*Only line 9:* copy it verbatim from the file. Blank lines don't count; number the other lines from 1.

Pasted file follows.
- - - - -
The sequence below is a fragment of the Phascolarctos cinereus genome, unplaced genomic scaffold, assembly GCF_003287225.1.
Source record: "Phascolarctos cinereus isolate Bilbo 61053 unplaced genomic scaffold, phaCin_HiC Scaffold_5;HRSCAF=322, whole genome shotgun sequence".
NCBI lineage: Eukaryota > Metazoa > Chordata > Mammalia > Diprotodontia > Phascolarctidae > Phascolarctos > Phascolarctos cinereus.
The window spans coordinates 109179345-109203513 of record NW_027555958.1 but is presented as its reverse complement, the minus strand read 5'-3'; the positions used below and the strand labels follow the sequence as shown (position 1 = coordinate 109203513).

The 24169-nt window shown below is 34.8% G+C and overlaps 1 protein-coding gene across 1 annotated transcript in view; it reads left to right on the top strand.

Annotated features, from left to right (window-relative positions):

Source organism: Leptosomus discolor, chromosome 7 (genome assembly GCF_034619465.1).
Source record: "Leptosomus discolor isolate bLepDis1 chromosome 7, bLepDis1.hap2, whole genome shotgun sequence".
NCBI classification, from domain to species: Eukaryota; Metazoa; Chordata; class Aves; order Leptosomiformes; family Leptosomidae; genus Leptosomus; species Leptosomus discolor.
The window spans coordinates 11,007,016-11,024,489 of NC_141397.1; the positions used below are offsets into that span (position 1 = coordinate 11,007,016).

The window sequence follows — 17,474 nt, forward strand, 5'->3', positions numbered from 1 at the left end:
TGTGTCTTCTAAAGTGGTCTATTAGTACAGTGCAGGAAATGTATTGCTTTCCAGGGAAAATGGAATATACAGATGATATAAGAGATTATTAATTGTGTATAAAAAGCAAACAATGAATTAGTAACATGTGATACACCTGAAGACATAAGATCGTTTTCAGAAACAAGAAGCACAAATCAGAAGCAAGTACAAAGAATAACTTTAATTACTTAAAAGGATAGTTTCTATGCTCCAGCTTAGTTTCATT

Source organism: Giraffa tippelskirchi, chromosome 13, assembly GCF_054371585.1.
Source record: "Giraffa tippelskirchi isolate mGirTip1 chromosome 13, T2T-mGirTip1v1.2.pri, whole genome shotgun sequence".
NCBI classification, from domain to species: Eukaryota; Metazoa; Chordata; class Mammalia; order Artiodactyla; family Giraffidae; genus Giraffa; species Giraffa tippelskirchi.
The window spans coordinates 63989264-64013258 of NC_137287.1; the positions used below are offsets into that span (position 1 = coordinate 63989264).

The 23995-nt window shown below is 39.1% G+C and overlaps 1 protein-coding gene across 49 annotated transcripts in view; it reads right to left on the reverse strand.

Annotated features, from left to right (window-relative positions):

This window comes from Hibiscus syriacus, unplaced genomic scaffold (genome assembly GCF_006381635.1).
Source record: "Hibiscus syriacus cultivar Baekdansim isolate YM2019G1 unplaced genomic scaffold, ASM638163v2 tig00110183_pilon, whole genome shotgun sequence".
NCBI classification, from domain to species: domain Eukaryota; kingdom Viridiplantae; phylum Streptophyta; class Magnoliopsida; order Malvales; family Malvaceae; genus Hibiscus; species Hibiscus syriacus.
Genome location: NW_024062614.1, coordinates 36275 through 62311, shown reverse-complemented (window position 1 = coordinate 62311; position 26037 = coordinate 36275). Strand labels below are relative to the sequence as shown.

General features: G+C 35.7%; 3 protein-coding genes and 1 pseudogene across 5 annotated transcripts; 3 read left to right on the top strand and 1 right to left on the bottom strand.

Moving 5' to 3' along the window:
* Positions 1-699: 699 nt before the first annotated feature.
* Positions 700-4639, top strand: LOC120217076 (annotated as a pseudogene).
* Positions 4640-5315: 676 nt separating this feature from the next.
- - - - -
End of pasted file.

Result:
NCBI classification, from domain to species: Eukaryota; Metazoa; Chordata; class Aves; order Leptosomiformes; family Leptosomidae; genus Leptosomus; species Leptosomus discolor.